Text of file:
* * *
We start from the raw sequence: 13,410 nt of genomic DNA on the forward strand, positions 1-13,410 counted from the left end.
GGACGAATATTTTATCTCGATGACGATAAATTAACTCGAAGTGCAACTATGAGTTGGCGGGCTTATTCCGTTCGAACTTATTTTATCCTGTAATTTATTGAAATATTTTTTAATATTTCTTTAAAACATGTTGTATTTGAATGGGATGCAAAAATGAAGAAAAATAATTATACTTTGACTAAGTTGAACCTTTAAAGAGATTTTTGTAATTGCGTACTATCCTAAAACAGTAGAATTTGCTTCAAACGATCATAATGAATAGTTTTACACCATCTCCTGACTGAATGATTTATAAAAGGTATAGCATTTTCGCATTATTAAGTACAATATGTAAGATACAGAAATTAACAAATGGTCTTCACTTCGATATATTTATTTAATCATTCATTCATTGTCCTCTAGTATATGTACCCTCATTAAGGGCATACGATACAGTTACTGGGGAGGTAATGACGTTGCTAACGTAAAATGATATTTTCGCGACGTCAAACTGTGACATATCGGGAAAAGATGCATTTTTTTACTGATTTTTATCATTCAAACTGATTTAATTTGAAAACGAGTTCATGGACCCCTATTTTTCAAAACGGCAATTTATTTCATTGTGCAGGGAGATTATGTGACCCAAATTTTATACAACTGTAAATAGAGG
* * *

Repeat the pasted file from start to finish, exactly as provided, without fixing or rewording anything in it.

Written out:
We start from the raw sequence: 13,410 nt of genomic DNA on the forward strand, positions 1-13,410 counted from the left end.
GGACGAATATTTTATCTCGATGACGATAAATTAACTCGAAGTGCAACTATGAGTTGGCGGGCTTATTCCGTTCGAACTTATTTTATCCTGTAATTTATTGAAATATTTTTTAATATTTCTTTAAAACATGTTGTATTTGAATGGGATGCAAAAATGAAGAAAAATAATTATACTTTGACTAAGTTGAACCTTTAAAGAGATTTTTGTAATTGCGTACTATCCTAAAACAGTAGAATTTGCTTCAAACGATCATAATGAATAGTTTTACACCATCTCCTGACTGAATGATTTATAAAAGGTATAGCATTTTCGCATTATTAAGTACAATATGTAAGATACAGAAATTAACAAATGGTCTTCACTTCGATATATTTATTTAATCATTCATTCATTGTCCTCTAGTATATGTACCCTCATTAAGGGCATACGATACAGTTACTGGGGAGGTAATGACGTTGCTAACGTAAAATGATATTTTCGCGACGTCAAACTGTGACATATCGGGAAAAGATGCATTTTTTTACTGATTTTTATCATTCAAACTGATTTAATTTGAAAACGAGTTCATGGACCCCTATTTTTCAAAACGGCAATTTATTTCATTGTGCAGGGAGATTATGTGACCCAAATTTTATACAACTGTAAATAGAGG